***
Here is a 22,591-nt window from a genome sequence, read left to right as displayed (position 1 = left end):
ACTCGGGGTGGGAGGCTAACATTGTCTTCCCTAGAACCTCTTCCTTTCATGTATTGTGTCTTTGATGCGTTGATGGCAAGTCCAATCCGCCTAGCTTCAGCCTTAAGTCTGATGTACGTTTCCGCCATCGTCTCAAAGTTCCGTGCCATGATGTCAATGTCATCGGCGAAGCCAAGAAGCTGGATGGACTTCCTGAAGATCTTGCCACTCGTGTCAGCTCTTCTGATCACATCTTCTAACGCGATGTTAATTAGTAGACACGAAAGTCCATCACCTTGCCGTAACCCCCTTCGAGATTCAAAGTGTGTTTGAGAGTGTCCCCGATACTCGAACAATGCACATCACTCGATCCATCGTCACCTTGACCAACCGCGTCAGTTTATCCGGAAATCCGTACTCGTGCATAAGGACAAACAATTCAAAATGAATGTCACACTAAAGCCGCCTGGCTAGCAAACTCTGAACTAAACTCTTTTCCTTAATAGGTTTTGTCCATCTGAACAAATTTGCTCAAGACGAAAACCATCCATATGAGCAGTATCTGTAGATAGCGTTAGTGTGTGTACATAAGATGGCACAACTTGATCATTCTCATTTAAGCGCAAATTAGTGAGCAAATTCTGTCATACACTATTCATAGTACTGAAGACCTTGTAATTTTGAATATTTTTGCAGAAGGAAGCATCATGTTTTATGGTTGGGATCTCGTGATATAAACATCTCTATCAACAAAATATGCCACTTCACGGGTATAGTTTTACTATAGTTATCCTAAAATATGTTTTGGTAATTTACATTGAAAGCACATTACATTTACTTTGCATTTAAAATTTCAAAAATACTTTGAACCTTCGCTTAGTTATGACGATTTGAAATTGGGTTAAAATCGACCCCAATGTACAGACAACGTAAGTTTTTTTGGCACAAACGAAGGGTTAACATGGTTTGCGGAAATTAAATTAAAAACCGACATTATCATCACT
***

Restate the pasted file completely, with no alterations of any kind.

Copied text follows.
Here is a 22,591-nt window from a genome sequence, read left to right as displayed (position 1 = left end):
ACTCGGGGTGGGAGGCTAACATTGTCTTCCCTAGAACCTCTTCCTTTCATGTATTGTGTCTTTGATGCGTTGATGGCAAGTCCAATCCGCCTAGCTTCAGCCTTAAGTCTGATGTACGTTTCCGCCATCGTCTCAAAGTTCCGTGCCATGATGTCAATGTCATCGGCGAAGCCAAGAAGCTGGATGGACTTCCTGAAGATCTTGCCACTCGTGTCAGCTCTTCTGATCACATCTTCTAACGCGATGTTAATTAGTAGACACGAAAGTCCATCACCTTGCCGTAACCCCCTTCGAGATTCAAAGTGTGTTTGAGAGTGTCCCCGATACTCGAACAATGCACATCACTCGATCCATCGTCACCTTGACCAACCGCGTCAGTTTATCCGGAAATCCGTACTCGTGCATAAGGACAAACAATTCAAAATGAATGTCACACTAAAGCCGCCTGGCTAGCAAACTCTGAACTAAACTCTTTTCCTTAATAGGTTTTGTCCATCTGAACAAATTTGCTCAAGACGAAAACCATCCATATGAGCAGTATCTGTAGATAGCGTTAGTGTGTGTACATAAGATGGCACAACTTGATCATTCTCATTTAAGCGCAAATTAGTGAGCAAATTCTGTCATACACTATTCATAGTACTGAAGACCTTGTAATTTTGAATATTTTTGCAGAAGGAAGCATCATGTTTTATGGTTGGGATCTCGTGATATAAACATCTCTATCAACAAAATATGCCACTTCACGGGTATAGTTTTACTATAGTTATCCTAAAATATGTTTTGGTAATTTACATTGAAAGCACATTACATTTACTTTGCATTTAAAATTTCAAAAATACTTTGAACCTTCGCTTAGTTATGACGATTTGAAATTGGGTTAAAATCGACCCCAATGTACAGACAACGTAAGTTTTTTTGGCACAAACGAAGGGTTAACATGGTTTGCGGAAATTAAATTAAAAACCGACATTATCATCACT